The report claims that the relative age effect is widespread in schools, clubs and sports organisations. It also suggests that young people who have missed out on early selection also miss out on access to more coaching and further development.
As part of the project, Sportnation also investigated people's experience of school to find out how they felt about sport in their early years. More than a third of the adults polled, and 48% in inner cities, said they had been unfairly treated by teachers. More than half, and 64% in inner cities, felt teachers had favoured the biggest and oldest children in class. The poll also showed that by the age of 13, 58%, and 62% in inner cities, had given up hope of being successful at sport.
In light of the research, Sportnation made a series of recommendations to encourage and help the national governing bodies of sport tackle the issue and look seriously at practical measures that will give every youngster a sporting chance to develop their potential and succeed.
Pictures of caring
A study by Loughborough's Young Carers Research Group (YCRG) this year provided a visual insight into what living with and caring for a parent with serious mental health problems is like through the eyes of children and young people.
For the study, which was funded by the Economic and Social Research Council, sixteen young carers were given cameras to create their own photo diaries. As well as revealing what sort of domestic tasks young carers undertake, such as washing up, cleaning, caring for siblings and parents and administering medication, the study also revealed the strategies that children use in order to cope with their caring responsibilities.
While other studies have revealed, through interviews, what the children do, this research gave a more detailed personal insight from the children's visual perspectives, showing the ways in which they deal with their lives as carers and how they negotiate caring with school life and friendships.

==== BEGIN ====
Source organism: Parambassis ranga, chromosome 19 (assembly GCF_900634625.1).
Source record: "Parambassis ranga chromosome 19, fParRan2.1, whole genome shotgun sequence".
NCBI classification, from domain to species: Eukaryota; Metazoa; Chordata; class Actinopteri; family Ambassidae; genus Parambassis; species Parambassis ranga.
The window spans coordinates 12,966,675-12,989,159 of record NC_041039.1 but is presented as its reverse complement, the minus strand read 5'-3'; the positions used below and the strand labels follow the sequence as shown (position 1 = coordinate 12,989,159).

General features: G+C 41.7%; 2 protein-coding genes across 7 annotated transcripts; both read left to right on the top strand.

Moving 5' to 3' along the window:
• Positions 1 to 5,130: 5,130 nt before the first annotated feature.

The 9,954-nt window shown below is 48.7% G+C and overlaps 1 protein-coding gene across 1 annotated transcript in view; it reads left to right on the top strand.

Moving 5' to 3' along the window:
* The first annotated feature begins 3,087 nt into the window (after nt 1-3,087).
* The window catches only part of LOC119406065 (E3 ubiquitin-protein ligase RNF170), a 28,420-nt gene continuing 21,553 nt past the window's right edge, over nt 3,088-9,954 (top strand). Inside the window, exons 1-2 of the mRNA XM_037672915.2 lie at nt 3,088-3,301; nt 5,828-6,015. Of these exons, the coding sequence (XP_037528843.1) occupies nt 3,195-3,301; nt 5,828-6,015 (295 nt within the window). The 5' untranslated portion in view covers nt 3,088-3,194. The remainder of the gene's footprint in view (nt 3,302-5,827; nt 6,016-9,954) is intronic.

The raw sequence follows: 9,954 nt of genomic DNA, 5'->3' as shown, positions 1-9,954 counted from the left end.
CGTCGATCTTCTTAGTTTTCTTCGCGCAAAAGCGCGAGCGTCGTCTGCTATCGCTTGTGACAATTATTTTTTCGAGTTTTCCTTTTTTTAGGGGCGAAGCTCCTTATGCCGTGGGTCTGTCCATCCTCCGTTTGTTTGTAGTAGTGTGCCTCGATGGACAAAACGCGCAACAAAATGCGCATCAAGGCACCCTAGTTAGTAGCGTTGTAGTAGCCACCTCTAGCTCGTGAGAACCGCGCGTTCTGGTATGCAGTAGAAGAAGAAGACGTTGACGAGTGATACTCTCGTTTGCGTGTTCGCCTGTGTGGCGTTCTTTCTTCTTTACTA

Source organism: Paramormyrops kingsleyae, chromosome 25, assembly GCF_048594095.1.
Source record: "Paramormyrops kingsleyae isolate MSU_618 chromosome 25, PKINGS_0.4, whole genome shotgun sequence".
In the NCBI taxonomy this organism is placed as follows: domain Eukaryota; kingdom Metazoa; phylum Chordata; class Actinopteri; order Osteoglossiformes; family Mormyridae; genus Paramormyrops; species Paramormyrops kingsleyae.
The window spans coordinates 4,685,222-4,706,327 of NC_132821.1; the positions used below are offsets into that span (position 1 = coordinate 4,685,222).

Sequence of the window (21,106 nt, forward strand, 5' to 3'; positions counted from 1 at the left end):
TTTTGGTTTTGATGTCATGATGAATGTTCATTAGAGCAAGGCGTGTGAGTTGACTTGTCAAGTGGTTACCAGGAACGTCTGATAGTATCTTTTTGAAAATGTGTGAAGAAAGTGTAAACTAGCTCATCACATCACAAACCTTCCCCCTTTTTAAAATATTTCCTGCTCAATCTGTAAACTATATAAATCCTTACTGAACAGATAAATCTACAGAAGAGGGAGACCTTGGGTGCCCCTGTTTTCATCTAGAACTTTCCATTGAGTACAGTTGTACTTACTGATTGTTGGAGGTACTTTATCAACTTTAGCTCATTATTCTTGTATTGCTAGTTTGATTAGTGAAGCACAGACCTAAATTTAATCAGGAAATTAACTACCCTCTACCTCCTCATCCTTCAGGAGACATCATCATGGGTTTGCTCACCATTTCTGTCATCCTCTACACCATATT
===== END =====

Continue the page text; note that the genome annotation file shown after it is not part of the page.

The children and young people also enjoyed taking an active part in the research process and being in charge of their own data collection."This approach is much more in line with recent Government thinking and policy on children's inclusion, participation and in consulting with them," explains Jo Aldridge, Director of the YCRG."The study shows that children are competent social agents, not just as carers but as children with stories to tell about their lives."
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The key messages to policy makers that emerged from the study were that children can and do cope with parental mental illness and caring. But young carers also need information, particularly about mental illness, formal support services and recognition for the contributions they make as carers.
"The role of friends, close parent-child relationships, home based activities, faith and even family pets all need careful consideration when addressing these children's needs and helping them to cope with parental illness," says Jo."These children want the public and professionals to see what it is like to be a young carer and how they cope with their lives."